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Summary
IN THIS ISSUE: Turkey and the bomb, Iran says has "new initiatives" for talks, how the Iran nuclear standoff looks from Russia, US bid to crimp Iranian oil sales to Asia stumbles, Belgium reviews timing on nuclear-power exit, Koodankulam nuclear power plant should start working now, says Russia.
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Thursday, February 16, 2012
 

Turkey and the Bomb

Sinan Ülgen | Carnegie Paper

Erdogan

Though most states that want a nuclear weapon can get one through determined effort, the fact remains that most choose not to proliferate. Turkey is no exception. Not even the prospect of a nuclear-armed Iran is likely to push Ankara to develop its own nuclear weapons. The only circumstance where such a scenario would acquire a degree of likelihood is a breakdown in Turkey's security relationship with the United States.

As a member of the North Atlantic Treaty Organization, Turkey is host to Alliance nuclear weapons. Relying on this nuclear deterrent, Ankara has a very clean nonproliferation record and is actively pursuing a range of conventional forces to protect it from modern threats.

It is unlikely that Turkey would voluntarily damage its relations with key allies and seriously complicate its international standing by choosing to proliferate. But proliferation is not the whole story. Turkey is intent on transitioning to nuclear power and has disclosed an ambitious nuclear program that shapes Ankara's viewpoint on international nuclear governance. As a strong proponent of states' rights to the peaceful use of nuclear energy under the Nuclear Non-Proliferation Treaty, Turkey argues against some international efforts to constrain the exchange of nuclear-sensitive materials. Ankara even supports Iran's rights to a civilian nuclear program. Full Article



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Fredrik Dahl | Reuters
Iran, facing severe sanctions to bar it from exporting oil, has told world powers it wants to resume long-stalled talks quickly with "new initiatives" in hand, and France said Tehran may now be open to addressing concerns about its nuclear quest.     Full Article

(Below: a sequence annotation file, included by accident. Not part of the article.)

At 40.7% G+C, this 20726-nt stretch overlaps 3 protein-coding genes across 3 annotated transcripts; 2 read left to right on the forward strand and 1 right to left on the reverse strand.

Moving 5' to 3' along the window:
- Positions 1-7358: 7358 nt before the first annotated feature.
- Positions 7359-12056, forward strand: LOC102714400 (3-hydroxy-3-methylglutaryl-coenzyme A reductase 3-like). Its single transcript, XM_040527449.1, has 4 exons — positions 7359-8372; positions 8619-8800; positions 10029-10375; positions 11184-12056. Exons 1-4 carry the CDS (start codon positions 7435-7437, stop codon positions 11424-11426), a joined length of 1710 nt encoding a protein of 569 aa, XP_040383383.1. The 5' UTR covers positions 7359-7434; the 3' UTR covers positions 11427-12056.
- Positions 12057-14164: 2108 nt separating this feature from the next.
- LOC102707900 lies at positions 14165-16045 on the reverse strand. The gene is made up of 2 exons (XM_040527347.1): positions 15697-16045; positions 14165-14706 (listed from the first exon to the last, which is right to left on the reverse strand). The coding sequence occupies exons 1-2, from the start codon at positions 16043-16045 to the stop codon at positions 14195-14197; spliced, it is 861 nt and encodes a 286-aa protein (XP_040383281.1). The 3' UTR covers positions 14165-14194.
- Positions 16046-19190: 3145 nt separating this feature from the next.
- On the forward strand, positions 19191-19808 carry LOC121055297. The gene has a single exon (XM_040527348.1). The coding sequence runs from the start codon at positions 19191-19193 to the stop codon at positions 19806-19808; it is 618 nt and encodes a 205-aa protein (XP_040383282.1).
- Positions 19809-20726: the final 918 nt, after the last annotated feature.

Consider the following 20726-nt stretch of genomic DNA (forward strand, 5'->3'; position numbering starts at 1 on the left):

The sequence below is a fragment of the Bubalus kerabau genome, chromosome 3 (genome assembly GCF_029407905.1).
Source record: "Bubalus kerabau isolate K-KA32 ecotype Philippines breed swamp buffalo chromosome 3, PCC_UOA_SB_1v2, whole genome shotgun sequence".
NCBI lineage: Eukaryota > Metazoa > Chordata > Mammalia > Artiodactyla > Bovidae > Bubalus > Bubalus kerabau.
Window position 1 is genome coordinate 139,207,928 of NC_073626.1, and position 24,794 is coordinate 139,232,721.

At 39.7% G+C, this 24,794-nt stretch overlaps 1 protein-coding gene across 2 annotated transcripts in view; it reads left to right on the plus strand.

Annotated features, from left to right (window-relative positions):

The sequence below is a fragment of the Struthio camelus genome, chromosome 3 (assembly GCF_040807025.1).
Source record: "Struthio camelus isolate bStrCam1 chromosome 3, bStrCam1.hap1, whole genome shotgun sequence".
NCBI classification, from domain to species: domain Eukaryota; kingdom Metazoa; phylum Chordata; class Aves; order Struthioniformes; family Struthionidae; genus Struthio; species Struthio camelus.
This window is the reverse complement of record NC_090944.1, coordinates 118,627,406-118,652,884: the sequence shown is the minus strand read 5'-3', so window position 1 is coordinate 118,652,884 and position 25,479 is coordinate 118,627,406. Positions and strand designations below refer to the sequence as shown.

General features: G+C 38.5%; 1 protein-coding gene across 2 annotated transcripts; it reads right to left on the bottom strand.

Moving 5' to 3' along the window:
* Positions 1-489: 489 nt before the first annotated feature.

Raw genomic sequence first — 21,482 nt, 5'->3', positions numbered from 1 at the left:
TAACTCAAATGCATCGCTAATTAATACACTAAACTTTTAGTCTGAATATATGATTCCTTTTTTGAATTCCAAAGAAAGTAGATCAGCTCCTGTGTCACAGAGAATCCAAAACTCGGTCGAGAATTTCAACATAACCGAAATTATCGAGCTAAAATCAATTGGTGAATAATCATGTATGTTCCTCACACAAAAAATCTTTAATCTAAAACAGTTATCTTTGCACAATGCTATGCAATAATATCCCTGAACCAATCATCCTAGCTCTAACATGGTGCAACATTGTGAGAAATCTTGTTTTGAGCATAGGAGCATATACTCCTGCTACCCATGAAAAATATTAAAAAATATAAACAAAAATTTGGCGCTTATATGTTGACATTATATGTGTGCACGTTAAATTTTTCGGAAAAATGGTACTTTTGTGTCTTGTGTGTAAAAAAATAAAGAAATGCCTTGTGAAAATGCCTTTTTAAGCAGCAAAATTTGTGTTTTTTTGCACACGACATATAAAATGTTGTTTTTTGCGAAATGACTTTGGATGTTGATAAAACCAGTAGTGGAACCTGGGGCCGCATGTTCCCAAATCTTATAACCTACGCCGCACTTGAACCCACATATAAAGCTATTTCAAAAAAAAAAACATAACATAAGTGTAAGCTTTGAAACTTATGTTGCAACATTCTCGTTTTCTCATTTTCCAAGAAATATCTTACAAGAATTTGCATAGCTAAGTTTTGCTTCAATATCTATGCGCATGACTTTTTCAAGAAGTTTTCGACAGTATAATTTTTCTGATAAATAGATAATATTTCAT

Dmitri Trenin | Bloomberg News
It is vital to know the fate of Alexander Griboyedov to understand where Russians are coming from as they approach Iran's nuclear program     Full Article

Peter Enav | Business Week
American attempts to get major Asian importers of Iranian oil to rein in their purchases are faltering as allies South Korea and Japan give U.S. officials a polite brushoff. Emerging giants India and China may even increase their purchases.     Full Article

Alessandro Torello | Wall Street Journal
With just three years to go before Belgium is due to begin phasing out nuclear power, the country is still grappling with basic questions about its plans, including whether the 2015 deadline has to be adjusted to ensure electricity supplies remain reliable.     Full Article

Economic Times
Upset over the prolonged delay in the commissioning of the Koodankulam Nuclear Power Plant, Russia today said it should "start working now" and there should be a "movement" to start the "safest" plant and not to "kill" it.     Full Article

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The Carnegie Nuclear Policy Program is an internationally acclaimed source of expertise and policy thinking on nuclear industry, nonproliferation, security, and disarmament. Its multinational staff stays at the forefront of nuclear policy issues in the United States, Russia, China, Northeast Asia, South Asia, and the Middle East.

 
 
Source http://carnegieendowment.org/2012/02/16/turkey-and-bomb/9owj

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